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Relationships are key in for clients achieving what they need for themselves and their teams. When relationship issues arise clients often only look at the situation from their perspective. The Meta Mirror tool allows clients see relationships from different, higher and more inclusive perspectives.
Robert Dilts, co-developer of NLP is the originator of Meta Mirror. It uses different ‘positions’ to view and examine situations. It forms empathy in difficult situations and identifies helpful or unhelpful thinking. Finally, it also help clients see how they might be influence others or be influenced themselves by others.
Within many relationships individuals do become entrenched in their own view of the world. Even looking for evidence to reinforce their view of a situation (confirmation bias). This builds walls not empathy. Viewing different perspectives builds inclusivity.
In addition, it is worth noting, there is some overlap with ‘Systems work’ by John Whittington.
Three Meta Mirror Perceptual positions
Whilst there are 5 originally stated positions by Dilts, many practitioners simply focus and use the first 3 for most situations:
- First position– the client’s own position on the relationship.
- Second position– viewing it from the other persons perspective.
- Third position– the client being ‘a fly on the wall’, having a more objective view.
Simple overview of using the Meta Mirror
A very simple consideration using the Meta Mirror with clients. Focusing on the first three positions:
- How is the client observing the situation and relationship from their own perspective? Their current thoughts, feelings and experiences through their own eyes. (First position). How are they behaving? What are they saying and doing? What are they seeing and learning? How do they see the relationship now and have their views altered at all?
- Next, exploring with the client what the other person is experiencing. How they view the relationship and situation. The client stepping into the other person’s shoes. How do they view the client? Their thoughts and feelings about the client. The coach can suggest the client closes their eyes to further focus their thinking. Again similar questions as the first position are used for the client as if they were the other person. (Second position).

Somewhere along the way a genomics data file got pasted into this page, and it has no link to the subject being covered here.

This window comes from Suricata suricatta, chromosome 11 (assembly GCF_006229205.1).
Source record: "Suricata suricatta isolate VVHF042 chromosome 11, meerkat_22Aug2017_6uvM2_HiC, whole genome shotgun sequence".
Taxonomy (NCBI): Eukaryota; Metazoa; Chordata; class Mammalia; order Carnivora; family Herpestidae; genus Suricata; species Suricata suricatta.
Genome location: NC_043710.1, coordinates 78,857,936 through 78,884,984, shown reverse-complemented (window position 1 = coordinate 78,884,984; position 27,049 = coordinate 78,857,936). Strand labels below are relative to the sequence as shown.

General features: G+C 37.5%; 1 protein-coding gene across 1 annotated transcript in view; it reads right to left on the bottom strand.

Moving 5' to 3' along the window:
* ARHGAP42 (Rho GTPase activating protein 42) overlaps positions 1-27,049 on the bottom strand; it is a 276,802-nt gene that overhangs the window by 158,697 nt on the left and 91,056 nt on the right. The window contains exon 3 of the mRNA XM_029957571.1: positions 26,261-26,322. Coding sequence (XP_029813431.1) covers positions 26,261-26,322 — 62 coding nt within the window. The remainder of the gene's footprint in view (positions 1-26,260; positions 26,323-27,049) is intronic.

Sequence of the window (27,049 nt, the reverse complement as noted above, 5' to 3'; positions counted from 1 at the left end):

- Finally, the ‘fly on the wall’, observing happenings in the relationship. What are you observing about both parties? How are they behaving? What are both parties seeing? What are they experiencing? How are they both feeling and thinking? What might be important to both client and the other? What be learnt from this situation? (Third position). There is less emotion from the client in this position.
Making it practical
Similarly, as with systems thinking, Meta Mirror is often used in very practical ways:
- A simple verbal conversation based on the coach’s questions.
- The client moving through the three positions writing down their responses to the positions on 3 separate flip charts. These are observed in their entirety, the client bringing out observations. What (themes) are they noticing?
- Using post it notes, writing down the different people in the relationships. Or, noting down responses to each of the positions to build up a physical picture.
- Together with these, writing down the three positions on separate A4 paper. The coach introduces each sheet, asks their questions before then introducing the next one. The client is encouraged to stand on each sheet in turn and physically ‘be’ in that position as they think and process. The third piece of paper could be some distance away from the first two, signifying that objectivity.
A key for getting the most from this tool for the client is getting them fully immersed and ‘be’ in each of the Meta Mirror positions. This helps build clarity, a more complete picture, build emotional engagement and empathy.
In summary, being able to see different relationship perspectives is key to understanding and unlocking them. Coaches have a critical responsibility in helping their clients explore where relationships are confrontational, unproductive or have reached an impasse.
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